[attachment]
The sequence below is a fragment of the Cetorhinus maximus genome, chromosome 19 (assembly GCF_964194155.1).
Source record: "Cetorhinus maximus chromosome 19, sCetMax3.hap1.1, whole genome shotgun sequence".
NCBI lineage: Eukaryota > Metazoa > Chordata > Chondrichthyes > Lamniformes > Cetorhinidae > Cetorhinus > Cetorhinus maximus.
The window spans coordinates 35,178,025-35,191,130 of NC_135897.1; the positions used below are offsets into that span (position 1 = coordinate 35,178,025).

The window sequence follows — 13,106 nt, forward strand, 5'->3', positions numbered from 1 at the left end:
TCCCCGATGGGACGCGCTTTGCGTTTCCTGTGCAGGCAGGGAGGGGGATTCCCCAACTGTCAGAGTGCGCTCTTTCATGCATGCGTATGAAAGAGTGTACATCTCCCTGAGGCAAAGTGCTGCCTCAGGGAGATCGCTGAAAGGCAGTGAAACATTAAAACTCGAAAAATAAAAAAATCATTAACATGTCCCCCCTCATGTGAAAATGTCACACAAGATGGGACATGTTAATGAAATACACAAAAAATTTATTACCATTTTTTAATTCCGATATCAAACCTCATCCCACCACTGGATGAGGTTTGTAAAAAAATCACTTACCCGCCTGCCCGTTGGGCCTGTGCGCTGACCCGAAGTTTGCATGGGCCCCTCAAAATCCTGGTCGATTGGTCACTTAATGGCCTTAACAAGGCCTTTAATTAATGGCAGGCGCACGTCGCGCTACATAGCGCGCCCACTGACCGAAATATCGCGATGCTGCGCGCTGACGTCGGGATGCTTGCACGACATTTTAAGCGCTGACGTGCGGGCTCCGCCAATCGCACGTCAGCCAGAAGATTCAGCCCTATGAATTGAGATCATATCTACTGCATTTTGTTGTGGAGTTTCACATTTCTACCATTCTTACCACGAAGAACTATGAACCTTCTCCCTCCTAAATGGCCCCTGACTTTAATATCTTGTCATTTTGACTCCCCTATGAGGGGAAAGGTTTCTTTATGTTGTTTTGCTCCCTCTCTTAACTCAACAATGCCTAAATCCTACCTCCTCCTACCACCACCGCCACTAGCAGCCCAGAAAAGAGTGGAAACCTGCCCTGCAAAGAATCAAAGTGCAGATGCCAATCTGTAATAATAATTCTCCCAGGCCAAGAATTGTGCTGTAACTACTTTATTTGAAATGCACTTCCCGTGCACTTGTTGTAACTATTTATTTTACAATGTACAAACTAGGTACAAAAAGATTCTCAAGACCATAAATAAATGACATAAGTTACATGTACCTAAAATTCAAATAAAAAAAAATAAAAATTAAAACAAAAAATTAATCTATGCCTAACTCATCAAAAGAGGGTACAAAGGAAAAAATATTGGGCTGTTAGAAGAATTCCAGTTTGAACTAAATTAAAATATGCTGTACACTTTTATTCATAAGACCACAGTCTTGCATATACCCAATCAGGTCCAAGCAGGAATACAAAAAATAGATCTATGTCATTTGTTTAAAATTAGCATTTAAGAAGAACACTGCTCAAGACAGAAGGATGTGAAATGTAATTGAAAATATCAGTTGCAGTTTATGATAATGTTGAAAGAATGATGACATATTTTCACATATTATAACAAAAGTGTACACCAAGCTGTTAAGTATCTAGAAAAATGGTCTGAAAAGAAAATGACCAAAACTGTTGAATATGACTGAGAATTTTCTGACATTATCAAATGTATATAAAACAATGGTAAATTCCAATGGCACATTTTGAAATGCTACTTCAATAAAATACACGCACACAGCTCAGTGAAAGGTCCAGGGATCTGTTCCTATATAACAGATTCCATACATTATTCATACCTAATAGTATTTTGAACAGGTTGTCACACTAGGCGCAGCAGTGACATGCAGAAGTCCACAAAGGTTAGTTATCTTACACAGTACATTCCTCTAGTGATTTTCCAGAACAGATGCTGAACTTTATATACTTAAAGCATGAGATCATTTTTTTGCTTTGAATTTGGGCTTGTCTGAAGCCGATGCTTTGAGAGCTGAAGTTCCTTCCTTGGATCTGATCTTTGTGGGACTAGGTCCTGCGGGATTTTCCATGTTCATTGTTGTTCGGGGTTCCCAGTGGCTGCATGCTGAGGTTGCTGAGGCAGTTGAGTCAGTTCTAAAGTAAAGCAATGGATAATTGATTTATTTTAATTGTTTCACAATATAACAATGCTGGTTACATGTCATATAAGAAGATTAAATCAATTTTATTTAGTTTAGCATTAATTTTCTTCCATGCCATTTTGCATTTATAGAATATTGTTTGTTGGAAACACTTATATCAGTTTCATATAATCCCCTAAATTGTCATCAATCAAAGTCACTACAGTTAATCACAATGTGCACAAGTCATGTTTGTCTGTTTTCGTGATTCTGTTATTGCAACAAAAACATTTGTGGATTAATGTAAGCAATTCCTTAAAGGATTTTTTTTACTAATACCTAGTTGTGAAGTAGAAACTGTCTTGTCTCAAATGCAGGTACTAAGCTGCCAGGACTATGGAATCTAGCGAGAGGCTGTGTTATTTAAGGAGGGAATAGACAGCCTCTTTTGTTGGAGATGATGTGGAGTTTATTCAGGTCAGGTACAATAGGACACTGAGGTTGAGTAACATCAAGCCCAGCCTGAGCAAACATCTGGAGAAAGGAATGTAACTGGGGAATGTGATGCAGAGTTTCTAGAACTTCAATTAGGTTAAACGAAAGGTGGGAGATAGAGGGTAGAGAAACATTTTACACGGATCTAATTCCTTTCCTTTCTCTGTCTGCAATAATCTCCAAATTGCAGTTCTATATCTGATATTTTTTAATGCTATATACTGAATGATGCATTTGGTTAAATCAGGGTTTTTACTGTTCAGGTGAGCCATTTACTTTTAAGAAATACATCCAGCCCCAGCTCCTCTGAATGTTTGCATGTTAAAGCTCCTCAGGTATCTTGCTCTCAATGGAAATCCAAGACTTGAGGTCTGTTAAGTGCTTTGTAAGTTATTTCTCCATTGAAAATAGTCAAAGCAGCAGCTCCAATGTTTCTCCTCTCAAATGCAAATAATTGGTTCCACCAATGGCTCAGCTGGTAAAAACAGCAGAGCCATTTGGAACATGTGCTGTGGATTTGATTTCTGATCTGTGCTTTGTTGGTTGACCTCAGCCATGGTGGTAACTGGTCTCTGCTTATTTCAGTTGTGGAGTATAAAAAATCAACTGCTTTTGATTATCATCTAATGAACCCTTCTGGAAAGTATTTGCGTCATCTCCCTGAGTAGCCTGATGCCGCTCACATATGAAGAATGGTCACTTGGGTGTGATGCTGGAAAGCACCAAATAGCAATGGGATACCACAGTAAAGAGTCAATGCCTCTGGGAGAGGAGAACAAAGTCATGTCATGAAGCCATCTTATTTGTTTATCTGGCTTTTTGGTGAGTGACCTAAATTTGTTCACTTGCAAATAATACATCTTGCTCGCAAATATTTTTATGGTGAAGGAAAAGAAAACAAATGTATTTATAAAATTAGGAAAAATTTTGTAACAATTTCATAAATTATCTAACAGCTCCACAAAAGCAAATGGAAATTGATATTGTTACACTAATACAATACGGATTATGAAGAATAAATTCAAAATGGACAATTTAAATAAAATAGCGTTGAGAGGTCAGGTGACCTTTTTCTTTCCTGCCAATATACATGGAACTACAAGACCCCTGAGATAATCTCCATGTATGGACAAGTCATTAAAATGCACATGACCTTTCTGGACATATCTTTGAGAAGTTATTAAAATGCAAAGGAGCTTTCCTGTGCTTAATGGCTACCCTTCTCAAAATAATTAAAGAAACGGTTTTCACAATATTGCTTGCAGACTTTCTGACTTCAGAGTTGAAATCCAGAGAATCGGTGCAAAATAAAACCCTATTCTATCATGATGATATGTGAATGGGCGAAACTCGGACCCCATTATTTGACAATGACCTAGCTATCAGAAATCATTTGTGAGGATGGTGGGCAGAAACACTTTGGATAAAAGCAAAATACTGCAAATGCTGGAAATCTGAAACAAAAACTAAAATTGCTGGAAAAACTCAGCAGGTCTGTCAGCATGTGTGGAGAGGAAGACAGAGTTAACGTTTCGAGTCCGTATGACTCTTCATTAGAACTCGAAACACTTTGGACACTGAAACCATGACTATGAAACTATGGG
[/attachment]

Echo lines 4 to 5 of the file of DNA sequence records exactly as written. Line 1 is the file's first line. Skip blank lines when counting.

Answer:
The window spans coordinates 35,178,025-35,191,130 of NC_135897.1; the positions used below are offsets into that span (position 1 = coordinate 35,178,025).

The window sequence follows — 13,106 nt, forward strand, 5'->3', positions numbered from 1 at the left end: